I guess robots haven't heard of child labor laws...
As the Switch matures, we’re seeing a welcome addition of more creative titles hitting the system in 2018. One of these, the quirky puzzler Vesta, is at home on the Switch with a bright aesthetic, enchanting soundtrack, and upbeat protagonist. While the game can be slow-paced, it’s a good addition for meditative puzzle-solving mixed in with a mysterious storyline that gradually unravels as you progress.
Vesta is a young girl living alone in a facility maintained by robots. She knows nothing of the outside world and is tasked by the lead computer, MUM, with gathering valuable energy and progressing though the maze-like environment. Through scattered cut scenes, character dialogue, and messages found throughout the levels, Vesta learns more about the facility, its history, and the fate of the employees who built it. Important cut scenes are animated in a bold comic book style, which does a perfect job of building the characters and story while tying into the blocky look of the 3D gameplay.
Early in the game, players are introduced to DROID, a large weaponized robot with super strength. Gamers must switch between Vesta and DROID to progress through levels, obtain the required amount of energy, and get both characters to the exit. Vesta uses a special backpack to suck energy from devices (movable platforms, conveyor belts, etc.), damaged robots, and enemies. Transferring that energy elsewhere powers up other devices in the facility. DROID can move objects, throw Vesta across small chasms, and stun enemies with his rocket cannon while Vesta collects their energy to fully defeat them. Players must use their abilities together, sometimes rather quickly, to solve each level. It’s usually easy to control each character, but in situations where timing is key it can be a little difficult to aim DROID’s weapon with the control stick since his cannon only moves to certain angles.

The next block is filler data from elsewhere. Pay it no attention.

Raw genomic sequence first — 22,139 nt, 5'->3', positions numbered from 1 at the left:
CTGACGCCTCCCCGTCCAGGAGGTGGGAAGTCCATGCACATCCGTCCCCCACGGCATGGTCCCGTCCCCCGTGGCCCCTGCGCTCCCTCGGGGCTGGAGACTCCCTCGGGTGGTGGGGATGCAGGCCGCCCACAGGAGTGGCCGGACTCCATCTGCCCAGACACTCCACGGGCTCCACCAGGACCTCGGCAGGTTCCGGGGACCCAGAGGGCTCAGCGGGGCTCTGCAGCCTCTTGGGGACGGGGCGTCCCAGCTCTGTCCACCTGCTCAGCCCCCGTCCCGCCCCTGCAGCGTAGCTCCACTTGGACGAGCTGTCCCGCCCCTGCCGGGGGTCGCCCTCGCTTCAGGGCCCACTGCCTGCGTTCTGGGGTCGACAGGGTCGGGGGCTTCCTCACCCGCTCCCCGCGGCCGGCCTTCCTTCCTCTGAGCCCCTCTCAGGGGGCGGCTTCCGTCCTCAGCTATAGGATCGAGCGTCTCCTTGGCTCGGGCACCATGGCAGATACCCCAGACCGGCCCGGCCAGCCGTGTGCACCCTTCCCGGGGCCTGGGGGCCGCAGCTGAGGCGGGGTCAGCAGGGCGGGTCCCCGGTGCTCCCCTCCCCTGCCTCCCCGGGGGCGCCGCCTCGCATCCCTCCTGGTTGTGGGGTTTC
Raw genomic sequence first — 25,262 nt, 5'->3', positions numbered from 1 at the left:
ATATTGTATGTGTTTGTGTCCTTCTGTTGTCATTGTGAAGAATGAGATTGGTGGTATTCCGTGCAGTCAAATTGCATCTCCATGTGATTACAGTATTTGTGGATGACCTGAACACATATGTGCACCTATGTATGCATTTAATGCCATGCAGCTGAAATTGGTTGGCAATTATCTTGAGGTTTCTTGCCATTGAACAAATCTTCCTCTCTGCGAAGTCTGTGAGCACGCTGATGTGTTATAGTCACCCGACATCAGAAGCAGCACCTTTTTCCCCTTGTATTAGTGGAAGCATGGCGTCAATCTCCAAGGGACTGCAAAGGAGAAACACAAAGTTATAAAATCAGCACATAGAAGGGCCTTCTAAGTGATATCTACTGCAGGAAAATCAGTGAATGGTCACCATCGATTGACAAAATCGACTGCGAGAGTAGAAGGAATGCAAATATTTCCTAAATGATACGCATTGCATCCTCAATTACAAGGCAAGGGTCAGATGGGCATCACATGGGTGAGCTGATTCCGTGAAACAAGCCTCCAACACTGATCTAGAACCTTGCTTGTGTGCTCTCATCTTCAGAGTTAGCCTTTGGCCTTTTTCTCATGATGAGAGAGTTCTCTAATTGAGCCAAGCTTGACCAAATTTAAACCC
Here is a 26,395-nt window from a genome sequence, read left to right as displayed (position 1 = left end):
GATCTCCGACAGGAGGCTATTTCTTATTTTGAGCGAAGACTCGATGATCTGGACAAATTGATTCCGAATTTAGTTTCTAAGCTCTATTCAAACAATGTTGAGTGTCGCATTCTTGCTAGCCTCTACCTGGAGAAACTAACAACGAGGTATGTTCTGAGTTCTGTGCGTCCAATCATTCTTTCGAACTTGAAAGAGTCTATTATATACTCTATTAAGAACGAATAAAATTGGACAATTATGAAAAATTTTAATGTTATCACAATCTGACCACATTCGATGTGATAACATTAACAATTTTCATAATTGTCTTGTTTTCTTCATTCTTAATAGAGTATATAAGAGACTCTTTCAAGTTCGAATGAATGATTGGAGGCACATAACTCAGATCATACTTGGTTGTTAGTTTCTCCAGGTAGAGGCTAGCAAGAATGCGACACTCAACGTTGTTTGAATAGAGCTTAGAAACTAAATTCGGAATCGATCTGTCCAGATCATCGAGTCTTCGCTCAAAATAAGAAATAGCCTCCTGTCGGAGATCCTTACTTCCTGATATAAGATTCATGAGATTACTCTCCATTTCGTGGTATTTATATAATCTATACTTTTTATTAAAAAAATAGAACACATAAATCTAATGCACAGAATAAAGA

Characters and devices, like platforms, often don’t move very quickly, which can become frustrating if you’re sent back to a checkpoint or if you’ve come up short on your energy count at the end of a stage and have to backtrack. The puzzles themselves gradually increase in difficulty at a steady pace. On a whole, each level is entertaining, but don’t expect to speed through the game. There are 36 levels spread out over four worlds and it can take about 15 hours to get through depending on how thorough you are. Completionists will appreciate a series of collectibles scattered around the levels that will push your play time further as you search obscure spots. While it can feel monotonous sometimes as the environment doesn’t change often (lots of metal, acid, and pipes), boss battles break this up nicely by creating a new way to play.
Puzzle fans will find a lot to love in Vesta. The game goes beyond simple tasks to a fully fleshed-out experience with beautiful graphics and an intriguing storyline. While the pacing can be slow and certain puzzles frustrating if you don’t follow the correct sequence on the first try, this is a perfect title to pick up and chill out with. The levels can vary in length, but overall aren’t that long, lending itself well to short play sessions while on the go.